Solar power systems use the rays of the sun to harness energy and convert that energy into power. First, the sunlight hits a Photovoltaic (PV) grid. The PV grid is filled with solar panels that are created to capture the sunlight. The panels consist of a crystallized material that beams the sunlight through. The electrons from the sunlight are sent through positive and negative fields and reach a metal plate. The metal plate gets charged from the reaction between the positive and negative plate and creates power.
The power from those panels is sent through wires. The panels are typically connected to the roof of a house for a personal system or a large flat field for a larger system used to power multiple buildings. The electricity runs through the wires and is either sent to a battery pack, power grid or an inverter.
A battery pack is used in personal solar power storage stations. This enables homes to have power during times when the sun is not available, like at night or during bad weather. When the batteries are completely filled, the house could run on them for a week and more in some cases.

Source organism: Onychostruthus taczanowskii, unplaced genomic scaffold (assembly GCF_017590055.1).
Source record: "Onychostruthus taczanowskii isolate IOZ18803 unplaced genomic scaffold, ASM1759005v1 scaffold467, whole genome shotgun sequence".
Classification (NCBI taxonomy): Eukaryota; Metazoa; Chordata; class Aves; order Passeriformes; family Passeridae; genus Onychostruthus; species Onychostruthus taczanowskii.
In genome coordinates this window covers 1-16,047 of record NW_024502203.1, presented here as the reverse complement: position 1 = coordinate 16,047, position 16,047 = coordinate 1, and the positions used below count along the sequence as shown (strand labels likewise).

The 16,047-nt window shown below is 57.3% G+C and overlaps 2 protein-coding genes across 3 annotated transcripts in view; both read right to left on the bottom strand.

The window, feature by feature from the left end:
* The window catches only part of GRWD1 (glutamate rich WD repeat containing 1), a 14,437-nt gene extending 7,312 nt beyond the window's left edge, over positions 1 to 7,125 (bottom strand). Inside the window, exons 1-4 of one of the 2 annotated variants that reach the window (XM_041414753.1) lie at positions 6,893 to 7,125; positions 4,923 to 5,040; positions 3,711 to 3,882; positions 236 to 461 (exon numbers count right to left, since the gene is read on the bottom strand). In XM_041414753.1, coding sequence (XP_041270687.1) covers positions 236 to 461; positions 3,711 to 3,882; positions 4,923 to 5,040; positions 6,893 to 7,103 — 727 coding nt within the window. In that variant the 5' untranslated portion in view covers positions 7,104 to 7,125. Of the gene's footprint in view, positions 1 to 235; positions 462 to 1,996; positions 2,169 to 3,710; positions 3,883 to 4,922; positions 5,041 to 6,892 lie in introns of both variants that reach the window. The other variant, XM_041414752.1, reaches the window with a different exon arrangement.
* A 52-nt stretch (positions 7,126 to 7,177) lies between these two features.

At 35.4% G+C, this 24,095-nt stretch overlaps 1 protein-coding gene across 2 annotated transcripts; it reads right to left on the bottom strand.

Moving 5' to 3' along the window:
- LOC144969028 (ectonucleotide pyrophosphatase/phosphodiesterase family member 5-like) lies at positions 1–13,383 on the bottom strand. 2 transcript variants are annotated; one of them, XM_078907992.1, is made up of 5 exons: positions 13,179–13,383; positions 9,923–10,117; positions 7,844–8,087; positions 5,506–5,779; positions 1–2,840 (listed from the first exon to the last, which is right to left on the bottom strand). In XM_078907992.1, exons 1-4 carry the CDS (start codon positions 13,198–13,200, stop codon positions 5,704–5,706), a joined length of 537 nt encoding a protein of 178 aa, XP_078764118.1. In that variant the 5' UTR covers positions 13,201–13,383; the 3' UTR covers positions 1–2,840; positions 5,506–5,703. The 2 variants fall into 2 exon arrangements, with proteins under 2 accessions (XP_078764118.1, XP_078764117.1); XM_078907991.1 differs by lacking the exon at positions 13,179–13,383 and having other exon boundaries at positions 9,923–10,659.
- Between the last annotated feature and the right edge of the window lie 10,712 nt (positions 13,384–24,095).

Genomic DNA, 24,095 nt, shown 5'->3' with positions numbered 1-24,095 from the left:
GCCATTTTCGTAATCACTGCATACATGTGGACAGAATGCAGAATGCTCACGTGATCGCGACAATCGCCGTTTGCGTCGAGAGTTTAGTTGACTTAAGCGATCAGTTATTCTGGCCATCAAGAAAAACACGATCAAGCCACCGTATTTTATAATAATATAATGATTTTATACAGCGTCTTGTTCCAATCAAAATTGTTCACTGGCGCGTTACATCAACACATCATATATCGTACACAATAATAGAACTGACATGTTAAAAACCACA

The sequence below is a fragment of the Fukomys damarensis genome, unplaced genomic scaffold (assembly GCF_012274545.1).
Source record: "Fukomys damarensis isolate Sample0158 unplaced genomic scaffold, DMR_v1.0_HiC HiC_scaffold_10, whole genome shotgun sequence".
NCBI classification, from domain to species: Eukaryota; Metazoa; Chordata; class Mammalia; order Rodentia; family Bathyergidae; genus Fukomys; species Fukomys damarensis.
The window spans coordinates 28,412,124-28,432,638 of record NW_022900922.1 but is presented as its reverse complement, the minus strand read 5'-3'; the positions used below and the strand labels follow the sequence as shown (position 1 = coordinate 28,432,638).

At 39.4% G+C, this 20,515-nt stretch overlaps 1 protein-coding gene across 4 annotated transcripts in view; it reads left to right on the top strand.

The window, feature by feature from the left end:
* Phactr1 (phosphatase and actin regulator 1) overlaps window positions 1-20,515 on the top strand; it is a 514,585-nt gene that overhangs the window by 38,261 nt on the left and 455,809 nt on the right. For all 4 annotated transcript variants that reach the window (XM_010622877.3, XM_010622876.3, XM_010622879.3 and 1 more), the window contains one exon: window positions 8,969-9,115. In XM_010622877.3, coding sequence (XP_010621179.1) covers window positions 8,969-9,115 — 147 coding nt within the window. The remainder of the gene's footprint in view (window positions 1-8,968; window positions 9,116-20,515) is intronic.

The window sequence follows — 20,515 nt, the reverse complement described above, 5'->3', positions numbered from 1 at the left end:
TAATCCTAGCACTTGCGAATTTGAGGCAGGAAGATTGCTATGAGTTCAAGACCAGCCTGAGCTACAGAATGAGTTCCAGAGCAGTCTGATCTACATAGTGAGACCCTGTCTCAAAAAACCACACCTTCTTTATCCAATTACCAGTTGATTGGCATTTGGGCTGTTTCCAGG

When electricity is sent back to the power grid, it goes to other houses that need the power. For personal homes that send power back to the grid, homeowners can actually get paid for the electricity they give out. Larger systems are attached directly to the grid to provide individual power.
An inverter is needed to change the electricity from DC to AC. AC power is used to run everything in your home and without the inverter; your home would have no use for the DC electricity that is rendered. The inverter is typically installed in the lowest level of your house along with the battery storage.
A solar power system can be installed to provide a payback period of about 10 years. This means that after the installation, you will be getting free electricity in 10 years. Solar power systems have a 30-year life period and need little maintenance unless a panel has been physically damaged.